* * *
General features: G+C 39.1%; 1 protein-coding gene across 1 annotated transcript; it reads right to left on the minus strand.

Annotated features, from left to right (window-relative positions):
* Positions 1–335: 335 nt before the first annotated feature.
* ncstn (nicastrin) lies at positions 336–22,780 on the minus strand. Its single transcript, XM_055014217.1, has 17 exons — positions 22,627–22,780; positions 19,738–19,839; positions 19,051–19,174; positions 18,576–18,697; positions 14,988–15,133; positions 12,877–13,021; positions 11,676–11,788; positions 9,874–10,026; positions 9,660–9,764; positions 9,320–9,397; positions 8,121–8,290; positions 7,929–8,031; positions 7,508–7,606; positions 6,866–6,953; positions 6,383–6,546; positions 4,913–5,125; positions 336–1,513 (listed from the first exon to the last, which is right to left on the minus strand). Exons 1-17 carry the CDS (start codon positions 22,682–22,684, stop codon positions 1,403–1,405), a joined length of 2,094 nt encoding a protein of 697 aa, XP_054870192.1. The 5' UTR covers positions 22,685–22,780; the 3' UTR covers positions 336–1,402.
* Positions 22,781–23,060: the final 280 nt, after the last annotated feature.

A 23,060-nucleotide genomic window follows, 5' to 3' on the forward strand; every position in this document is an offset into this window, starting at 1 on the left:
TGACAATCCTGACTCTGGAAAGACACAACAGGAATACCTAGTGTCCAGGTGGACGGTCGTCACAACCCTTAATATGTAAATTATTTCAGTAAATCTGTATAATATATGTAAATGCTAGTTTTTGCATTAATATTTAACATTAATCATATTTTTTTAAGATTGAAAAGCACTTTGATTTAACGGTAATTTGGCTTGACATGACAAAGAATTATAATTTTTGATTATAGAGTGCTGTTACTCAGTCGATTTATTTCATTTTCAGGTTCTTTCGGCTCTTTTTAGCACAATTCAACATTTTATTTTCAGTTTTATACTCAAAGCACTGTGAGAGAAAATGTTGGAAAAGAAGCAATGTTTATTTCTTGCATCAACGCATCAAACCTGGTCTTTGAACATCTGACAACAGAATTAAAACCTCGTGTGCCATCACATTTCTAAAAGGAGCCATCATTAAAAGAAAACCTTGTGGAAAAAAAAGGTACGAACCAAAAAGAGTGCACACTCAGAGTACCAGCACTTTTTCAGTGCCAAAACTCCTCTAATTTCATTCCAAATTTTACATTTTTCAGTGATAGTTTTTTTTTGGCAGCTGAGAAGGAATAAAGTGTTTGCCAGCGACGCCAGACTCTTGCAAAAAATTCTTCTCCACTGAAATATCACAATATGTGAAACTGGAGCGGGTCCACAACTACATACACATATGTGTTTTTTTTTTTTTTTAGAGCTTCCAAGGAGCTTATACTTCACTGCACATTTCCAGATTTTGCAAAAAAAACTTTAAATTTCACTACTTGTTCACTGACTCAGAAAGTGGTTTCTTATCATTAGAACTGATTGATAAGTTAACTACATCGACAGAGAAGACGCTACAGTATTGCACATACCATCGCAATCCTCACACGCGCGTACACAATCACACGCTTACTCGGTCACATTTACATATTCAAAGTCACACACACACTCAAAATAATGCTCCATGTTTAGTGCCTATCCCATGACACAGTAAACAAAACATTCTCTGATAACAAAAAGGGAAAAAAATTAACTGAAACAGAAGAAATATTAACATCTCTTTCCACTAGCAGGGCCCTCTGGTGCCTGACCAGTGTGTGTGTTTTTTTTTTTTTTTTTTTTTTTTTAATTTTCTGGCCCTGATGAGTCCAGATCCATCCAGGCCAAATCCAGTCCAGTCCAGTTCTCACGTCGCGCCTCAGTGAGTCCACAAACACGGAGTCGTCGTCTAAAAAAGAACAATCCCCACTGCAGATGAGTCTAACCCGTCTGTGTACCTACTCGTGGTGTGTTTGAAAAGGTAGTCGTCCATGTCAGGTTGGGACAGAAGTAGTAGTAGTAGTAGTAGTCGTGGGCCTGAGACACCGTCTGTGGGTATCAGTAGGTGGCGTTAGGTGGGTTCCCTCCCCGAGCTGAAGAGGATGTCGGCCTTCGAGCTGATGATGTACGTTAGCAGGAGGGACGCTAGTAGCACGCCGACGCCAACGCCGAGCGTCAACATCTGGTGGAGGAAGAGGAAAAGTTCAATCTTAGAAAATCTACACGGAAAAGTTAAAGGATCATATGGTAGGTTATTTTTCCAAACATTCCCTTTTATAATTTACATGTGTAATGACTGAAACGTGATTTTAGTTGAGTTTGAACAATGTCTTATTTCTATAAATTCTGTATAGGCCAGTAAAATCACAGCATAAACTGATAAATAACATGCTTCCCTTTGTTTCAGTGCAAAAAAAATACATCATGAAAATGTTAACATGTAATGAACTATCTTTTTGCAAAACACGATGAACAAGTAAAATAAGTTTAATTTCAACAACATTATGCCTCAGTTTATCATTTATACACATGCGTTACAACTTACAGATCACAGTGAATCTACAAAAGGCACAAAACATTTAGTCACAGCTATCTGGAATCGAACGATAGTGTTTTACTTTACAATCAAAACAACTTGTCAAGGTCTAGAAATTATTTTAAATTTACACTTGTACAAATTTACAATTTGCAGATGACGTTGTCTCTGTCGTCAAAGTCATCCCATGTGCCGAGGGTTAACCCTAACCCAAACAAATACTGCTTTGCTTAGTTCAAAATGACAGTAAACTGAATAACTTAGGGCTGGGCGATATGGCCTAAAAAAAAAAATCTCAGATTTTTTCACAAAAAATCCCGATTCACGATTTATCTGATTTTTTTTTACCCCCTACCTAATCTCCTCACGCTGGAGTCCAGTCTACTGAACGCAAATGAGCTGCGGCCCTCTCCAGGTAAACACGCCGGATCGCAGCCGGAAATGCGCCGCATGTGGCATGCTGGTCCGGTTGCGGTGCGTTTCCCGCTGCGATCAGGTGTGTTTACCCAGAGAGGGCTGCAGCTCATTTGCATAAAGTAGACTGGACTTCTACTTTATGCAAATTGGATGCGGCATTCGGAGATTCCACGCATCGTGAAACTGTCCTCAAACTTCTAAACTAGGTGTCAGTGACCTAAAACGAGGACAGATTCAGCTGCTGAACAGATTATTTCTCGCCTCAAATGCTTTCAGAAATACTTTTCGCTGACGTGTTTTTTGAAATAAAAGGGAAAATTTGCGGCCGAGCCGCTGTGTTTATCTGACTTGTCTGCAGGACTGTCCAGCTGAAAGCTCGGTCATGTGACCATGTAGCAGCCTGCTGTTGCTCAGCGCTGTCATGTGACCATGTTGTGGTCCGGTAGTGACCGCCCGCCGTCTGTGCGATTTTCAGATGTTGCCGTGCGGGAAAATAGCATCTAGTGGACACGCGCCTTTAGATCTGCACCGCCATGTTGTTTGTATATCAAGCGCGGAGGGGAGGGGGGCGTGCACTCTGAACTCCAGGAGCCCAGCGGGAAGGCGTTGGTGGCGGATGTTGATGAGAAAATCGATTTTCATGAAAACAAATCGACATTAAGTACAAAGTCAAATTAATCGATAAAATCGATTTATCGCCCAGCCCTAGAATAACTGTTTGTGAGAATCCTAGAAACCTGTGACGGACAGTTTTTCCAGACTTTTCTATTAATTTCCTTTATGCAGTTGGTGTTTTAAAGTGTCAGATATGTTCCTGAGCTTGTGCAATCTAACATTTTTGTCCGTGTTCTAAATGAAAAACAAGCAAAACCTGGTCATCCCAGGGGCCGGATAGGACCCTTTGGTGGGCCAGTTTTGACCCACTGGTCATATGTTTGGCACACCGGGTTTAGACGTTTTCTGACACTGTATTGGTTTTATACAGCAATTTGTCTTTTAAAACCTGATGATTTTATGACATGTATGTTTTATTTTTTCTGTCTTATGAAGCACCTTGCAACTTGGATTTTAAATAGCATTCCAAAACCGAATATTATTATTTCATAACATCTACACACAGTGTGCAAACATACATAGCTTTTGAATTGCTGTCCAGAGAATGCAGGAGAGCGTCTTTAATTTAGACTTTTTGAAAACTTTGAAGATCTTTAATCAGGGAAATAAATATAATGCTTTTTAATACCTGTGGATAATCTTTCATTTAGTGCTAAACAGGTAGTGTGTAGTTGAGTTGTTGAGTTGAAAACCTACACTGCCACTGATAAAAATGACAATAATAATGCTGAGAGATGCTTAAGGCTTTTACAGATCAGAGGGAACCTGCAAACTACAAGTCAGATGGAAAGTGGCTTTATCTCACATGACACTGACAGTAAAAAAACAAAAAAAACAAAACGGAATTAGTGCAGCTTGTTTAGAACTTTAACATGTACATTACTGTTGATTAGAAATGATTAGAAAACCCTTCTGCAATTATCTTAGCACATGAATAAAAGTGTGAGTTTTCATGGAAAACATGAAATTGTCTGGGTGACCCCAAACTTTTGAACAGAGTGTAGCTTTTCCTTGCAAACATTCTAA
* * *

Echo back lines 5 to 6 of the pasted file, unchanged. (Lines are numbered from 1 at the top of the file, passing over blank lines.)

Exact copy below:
* Positions 22,781–23,060: the final 280 nt, after the last annotated feature.

A 23,060-nucleotide genomic window follows, 5' to 3' on the forward strand; every position in this document is an offset into this window, starting at 1 on the left: